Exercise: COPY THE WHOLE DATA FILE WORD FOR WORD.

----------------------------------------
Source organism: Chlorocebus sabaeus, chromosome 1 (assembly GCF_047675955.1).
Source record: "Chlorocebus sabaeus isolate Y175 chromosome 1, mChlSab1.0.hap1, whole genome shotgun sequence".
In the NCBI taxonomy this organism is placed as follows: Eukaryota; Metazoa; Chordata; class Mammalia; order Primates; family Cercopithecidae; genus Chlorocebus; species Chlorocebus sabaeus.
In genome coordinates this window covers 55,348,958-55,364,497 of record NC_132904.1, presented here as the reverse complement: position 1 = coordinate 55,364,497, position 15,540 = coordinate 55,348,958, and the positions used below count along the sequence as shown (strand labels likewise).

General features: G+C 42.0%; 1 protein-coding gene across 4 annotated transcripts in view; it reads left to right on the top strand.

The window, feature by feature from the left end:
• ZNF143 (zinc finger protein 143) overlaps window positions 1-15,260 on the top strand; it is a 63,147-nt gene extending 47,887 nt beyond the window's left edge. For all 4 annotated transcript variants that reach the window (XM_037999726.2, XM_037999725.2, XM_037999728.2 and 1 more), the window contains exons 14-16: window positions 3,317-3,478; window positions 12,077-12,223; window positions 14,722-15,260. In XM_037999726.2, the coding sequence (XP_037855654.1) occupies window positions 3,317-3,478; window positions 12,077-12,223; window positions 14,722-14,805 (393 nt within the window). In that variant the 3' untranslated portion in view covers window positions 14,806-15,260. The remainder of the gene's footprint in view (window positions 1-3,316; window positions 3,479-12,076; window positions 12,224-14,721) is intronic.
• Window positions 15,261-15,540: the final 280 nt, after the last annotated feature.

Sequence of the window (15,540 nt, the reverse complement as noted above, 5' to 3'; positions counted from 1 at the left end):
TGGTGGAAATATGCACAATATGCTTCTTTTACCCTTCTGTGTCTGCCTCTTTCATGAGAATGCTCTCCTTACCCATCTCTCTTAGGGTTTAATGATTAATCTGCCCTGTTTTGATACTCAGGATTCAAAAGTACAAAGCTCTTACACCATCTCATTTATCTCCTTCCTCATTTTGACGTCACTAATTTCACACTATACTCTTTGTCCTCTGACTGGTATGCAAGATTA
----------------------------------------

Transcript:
Source organism: Chlorocebus sabaeus, chromosome 1 (assembly GCF_047675955.1).
Source record: "Chlorocebus sabaeus isolate Y175 chromosome 1, mChlSab1.0.hap1, whole genome shotgun sequence".
In the NCBI taxonomy this organism is placed as follows: Eukaryota; Metazoa; Chordata; class Mammalia; order Primates; family Cercopithecidae; genus Chlorocebus; species Chlorocebus sabaeus.
In genome coordinates this window covers 55,348,958-55,364,497 of record NC_132904.1, presented here as the reverse complement: position 1 = coordinate 55,364,497, position 15,540 = coordinate 55,348,958, and the positions used below count along the sequence as shown (strand labels likewise).

General features: G+C 42.0%; 1 protein-coding gene across 4 annotated transcripts in view; it reads left to right on the top strand.

The window, feature by feature from the left end:
• ZNF143 (zinc finger protein 143) overlaps window positions 1-15,260 on the top strand; it is a 63,147-nt gene extending 47,887 nt beyond the window's left edge. For all 4 annotated transcript variants that reach the window (XM_037999726.2, XM_037999725.2, XM_037999728.2 and 1 more), the window contains exons 14-16: window positions 3,317-3,478; window positions 12,077-12,223; window positions 14,722-15,260. In XM_037999726.2, the coding sequence (XP_037855654.1) occupies window positions 3,317-3,478; window positions 12,077-12,223; window positions 14,722-14,805 (393 nt within the window). In that variant the 3' untranslated portion in view covers window positions 14,806-15,260. The remainder of the gene's footprint in view (window positions 1-3,316; window positions 3,479-12,076; window positions 12,224-14,721) is intronic.
• Window positions 15,261-15,540: the final 280 nt, after the last annotated feature.

Sequence of the window (15,540 nt, the reverse complement as noted above, 5' to 3'; positions counted from 1 at the left end):
TGGTGGAAATATGCACAATATGCTTCTTTTACCCTTCTGTGTCTGCCTCTTTCATGAGAATGCTCTCCTTACCCATCTCTCTTAGGGTTTAATGATTAATCTGCCCTGTTTTGATACTCAGGATTCAAAAGTACAAAGCTCTTACACCATCTCATTTATCTCCTTCCTCATTTTGACGTCACTAATTTCACACTATACTCTTTGTCCTCTGACTGGTATGCAAGATTA